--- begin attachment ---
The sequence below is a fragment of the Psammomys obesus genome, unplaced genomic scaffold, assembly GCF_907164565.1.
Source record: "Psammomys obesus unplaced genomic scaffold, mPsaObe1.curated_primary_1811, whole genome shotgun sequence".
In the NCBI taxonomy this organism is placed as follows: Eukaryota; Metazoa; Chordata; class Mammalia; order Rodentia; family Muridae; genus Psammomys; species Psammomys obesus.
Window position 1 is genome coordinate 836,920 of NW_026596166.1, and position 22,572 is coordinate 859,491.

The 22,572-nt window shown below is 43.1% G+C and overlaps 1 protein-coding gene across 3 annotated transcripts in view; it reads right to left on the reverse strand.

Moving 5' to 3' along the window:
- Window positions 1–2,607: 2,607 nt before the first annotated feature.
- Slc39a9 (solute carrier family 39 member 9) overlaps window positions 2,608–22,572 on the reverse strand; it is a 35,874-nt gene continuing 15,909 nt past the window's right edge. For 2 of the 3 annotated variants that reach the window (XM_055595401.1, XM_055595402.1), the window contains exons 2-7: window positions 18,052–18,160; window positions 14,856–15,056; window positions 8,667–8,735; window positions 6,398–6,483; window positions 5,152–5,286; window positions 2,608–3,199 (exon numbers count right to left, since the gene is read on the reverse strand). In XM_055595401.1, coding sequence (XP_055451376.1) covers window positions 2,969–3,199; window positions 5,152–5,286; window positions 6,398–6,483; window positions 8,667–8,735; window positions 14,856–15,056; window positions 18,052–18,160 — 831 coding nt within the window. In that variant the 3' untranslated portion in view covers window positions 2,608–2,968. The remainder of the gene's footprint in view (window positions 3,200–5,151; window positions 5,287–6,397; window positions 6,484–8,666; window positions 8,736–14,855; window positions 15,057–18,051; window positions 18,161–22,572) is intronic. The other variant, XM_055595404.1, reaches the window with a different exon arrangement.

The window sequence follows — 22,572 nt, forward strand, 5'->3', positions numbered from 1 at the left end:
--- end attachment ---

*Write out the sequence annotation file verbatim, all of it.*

The sequence below is a fragment of the Psammomys obesus genome, unplaced genomic scaffold, assembly GCF_907164565.1.
Source record: "Psammomys obesus unplaced genomic scaffold, mPsaObe1.curated_primary_1811, whole genome shotgun sequence".
In the NCBI taxonomy this organism is placed as follows: Eukaryota; Metazoa; Chordata; class Mammalia; order Rodentia; family Muridae; genus Psammomys; species Psammomys obesus.
Window position 1 is genome coordinate 836,920 of NW_026596166.1, and position 22,572 is coordinate 859,491.

The 22,572-nt window shown below is 43.1% G+C and overlaps 1 protein-coding gene across 3 annotated transcripts in view; it reads right to left on the reverse strand.

Moving 5' to 3' along the window:
- Window positions 1–2,607: 2,607 nt before the first annotated feature.
- Slc39a9 (solute carrier family 39 member 9) overlaps window positions 2,608–22,572 on the reverse strand; it is a 35,874-nt gene continuing 15,909 nt past the window's right edge. For 2 of the 3 annotated variants that reach the window (XM_055595401.1, XM_055595402.1), the window contains exons 2-7: window positions 18,052–18,160; window positions 14,856–15,056; window positions 8,667–8,735; window positions 6,398–6,483; window positions 5,152–5,286; window positions 2,608–3,199 (exon numbers count right to left, since the gene is read on the reverse strand). In XM_055595401.1, coding sequence (XP_055451376.1) covers window positions 2,969–3,199; window positions 5,152–5,286; window positions 6,398–6,483; window positions 8,667–8,735; window positions 14,856–15,056; window positions 18,052–18,160 — 831 coding nt within the window. In that variant the 3' untranslated portion in view covers window positions 2,608–2,968. The remainder of the gene's footprint in view (window positions 3,200–5,151; window positions 5,287–6,397; window positions 6,484–8,666; window positions 8,736–14,855; window positions 15,057–18,051; window positions 18,161–22,572) is intronic. The other variant, XM_055595404.1, reaches the window with a different exon arrangement.

The window sequence follows — 22,572 nt, forward strand, 5'->3', positions numbered from 1 at the left end: